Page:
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Journal of Happiness Studies

, Volume 18, Issue 6, pp 1641–1657 | Cite as

The Mediating Roles of Work–Family Conflict and Facilitation in the Relations Between Leisure Experience and Job/Life Satisfaction Among Employees in Shanghai Banking Industry

  • Shichang Deng
  • Jun GaoEmail author
Research Paper

Abstract

In this study, we explore whether the relationship between leisure experience and job/life satisfaction is mediated by work–family conflict and facilitation, and how these effect coefficients varied among different demographic groups of gender, marital status as well as parental status. With the survey data from 1706 employees in the Shanghai banking industry, we found work–family conflict and facilitation acted as mediators between leisure experience and job/life satisfaction. In all demographic groups, work–family conflict was negatively related with leisure experience and job/life satisfaction. Conversely, work–family facilitation was positively related with leisure experience and job/life satisfaction. Moreover, we found (1) compared with the case for males, the negative effect coefficient of work–family conflict on job satisfaction was significantly higher in female samples. (2) The positive effect coefficients of leisure experience on work–family facilitation was higher for married couples than for unmarried employees. (3) For employees who had children, the negative effect coefficient of leisure experience on work–family conflict as well as the positive effect coefficient of leisure experience on work–family facilitation were significantly higher than for employees who had no children. The results of this study suggest that employees in the banking industry would experience a lower level of work–family conflict and better maintain work–family facilitation by engaging in leisure pursuits with their family. The limitations of this study were discussed as well.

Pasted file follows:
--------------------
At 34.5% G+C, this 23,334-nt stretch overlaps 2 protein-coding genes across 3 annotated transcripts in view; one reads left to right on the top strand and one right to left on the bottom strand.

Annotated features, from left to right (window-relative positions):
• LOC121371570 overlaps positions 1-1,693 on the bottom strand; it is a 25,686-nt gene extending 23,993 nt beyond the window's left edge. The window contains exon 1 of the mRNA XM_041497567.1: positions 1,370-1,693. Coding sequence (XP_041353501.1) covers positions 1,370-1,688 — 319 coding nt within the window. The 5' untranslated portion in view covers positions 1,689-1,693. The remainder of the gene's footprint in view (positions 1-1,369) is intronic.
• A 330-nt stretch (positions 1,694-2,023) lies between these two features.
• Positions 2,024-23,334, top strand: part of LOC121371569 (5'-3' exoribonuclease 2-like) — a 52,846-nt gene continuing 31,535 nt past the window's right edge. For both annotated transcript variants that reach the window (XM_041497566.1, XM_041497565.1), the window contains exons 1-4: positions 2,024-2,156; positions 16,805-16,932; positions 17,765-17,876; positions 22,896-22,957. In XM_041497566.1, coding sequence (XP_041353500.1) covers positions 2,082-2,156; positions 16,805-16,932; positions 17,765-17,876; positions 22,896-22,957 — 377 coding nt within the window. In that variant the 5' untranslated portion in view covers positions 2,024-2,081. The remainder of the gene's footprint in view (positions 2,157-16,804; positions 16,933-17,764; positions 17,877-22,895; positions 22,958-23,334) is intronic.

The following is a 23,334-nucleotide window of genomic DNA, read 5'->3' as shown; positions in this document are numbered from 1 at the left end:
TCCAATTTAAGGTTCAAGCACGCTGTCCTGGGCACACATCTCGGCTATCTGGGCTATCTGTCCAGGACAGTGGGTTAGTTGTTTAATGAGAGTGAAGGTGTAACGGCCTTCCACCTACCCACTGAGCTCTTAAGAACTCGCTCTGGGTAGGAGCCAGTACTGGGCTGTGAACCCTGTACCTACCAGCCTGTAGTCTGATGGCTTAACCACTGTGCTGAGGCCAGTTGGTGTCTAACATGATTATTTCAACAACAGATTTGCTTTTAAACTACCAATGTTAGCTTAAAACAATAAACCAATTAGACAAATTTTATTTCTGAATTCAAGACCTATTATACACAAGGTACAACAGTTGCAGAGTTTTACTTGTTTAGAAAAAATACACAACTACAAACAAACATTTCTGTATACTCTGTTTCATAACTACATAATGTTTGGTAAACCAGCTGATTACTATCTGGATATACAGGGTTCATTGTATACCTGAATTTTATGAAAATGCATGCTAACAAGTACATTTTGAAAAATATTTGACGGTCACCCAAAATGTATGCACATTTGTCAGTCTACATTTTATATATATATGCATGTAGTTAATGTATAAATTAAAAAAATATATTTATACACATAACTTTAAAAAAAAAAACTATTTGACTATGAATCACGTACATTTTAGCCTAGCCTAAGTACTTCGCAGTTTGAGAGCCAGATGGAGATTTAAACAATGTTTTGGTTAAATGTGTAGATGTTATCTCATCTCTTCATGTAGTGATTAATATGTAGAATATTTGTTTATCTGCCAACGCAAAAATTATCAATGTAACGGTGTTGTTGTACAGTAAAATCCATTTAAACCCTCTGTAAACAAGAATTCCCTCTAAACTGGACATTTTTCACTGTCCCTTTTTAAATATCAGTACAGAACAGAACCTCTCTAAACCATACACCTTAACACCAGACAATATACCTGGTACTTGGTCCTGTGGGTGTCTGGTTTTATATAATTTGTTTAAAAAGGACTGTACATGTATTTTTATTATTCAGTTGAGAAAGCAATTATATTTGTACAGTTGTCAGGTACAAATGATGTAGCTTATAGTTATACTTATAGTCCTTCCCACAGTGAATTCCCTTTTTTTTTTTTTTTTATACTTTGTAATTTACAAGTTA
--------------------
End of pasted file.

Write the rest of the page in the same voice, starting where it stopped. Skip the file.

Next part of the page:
Keywords

Leisure experience Work–family conflict Work–family facilitation Job satisfaction Life satisfaction 

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Copyright information

© Springer Science+Business Media Dordrecht 2016

Authors and Affiliations

  1. 1.Management SchoolShanghai University of International Business and EconomicsShanghaiPeople’s Republic of China
  2. 2.Department of PsychologyFudan UniversityShanghaiPeople’s Republic of China

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